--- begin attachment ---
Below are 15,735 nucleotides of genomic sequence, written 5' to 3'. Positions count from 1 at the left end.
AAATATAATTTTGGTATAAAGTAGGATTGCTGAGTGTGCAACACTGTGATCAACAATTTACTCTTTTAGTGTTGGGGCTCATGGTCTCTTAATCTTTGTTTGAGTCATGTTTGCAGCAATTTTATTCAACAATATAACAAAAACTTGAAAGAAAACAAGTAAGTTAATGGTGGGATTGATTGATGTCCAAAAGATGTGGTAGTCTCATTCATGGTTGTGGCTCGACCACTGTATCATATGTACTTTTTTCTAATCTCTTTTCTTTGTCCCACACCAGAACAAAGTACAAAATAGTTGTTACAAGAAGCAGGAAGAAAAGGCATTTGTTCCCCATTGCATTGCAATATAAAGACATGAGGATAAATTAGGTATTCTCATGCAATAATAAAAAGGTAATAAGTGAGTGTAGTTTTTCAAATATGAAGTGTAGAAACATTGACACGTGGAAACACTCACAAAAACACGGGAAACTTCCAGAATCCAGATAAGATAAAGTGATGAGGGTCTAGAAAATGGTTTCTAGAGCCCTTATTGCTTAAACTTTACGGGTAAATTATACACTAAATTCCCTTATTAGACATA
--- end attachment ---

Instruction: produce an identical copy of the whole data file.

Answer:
Below are 15,735 nucleotides of genomic sequence, written 5' to 3'. Positions count from 1 at the left end.
AAATATAATTTTGGTATAAAGTAGGATTGCTGAGTGTGCAACACTGTGATCAACAATTTACTCTTTTAGTGTTGGGGCTCATGGTCTCTTAATCTTTGTTTGAGTCATGTTTGCAGCAATTTTATTCAACAATATAACAAAAACTTGAAAGAAAACAAGTAAGTTAATGGTGGGATTGATTGATGTCCAAAAGATGTGGTAGTCTCATTCATGGTTGTGGCTCGACCACTGTATCATATGTACTTTTTTCTAATCTCTTTTCTTTGTCCCACACCAGAACAAAGTACAAAATAGTTGTTACAAGAAGCAGGAAGAAAAGGCATTTGTTCCCCATTGCATTGCAATATAAAGACATGAGGATAAATTAGGTATTCTCATGCAATAATAAAAAGGTAATAAGTGAGTGTAGTTTTTCAAATATGAAGTGTAGAAACATTGACACGTGGAAACACTCACAAAAACACGGGAAACTTCCAGAATCCAGATAAGATAAAGTGATGAGGGTCTAGAAAATGGTTTCTAGAGCCCTTATTGCTTAAACTTTACGGGTAAATTATACACTAAATTCCCTTATTAGACATA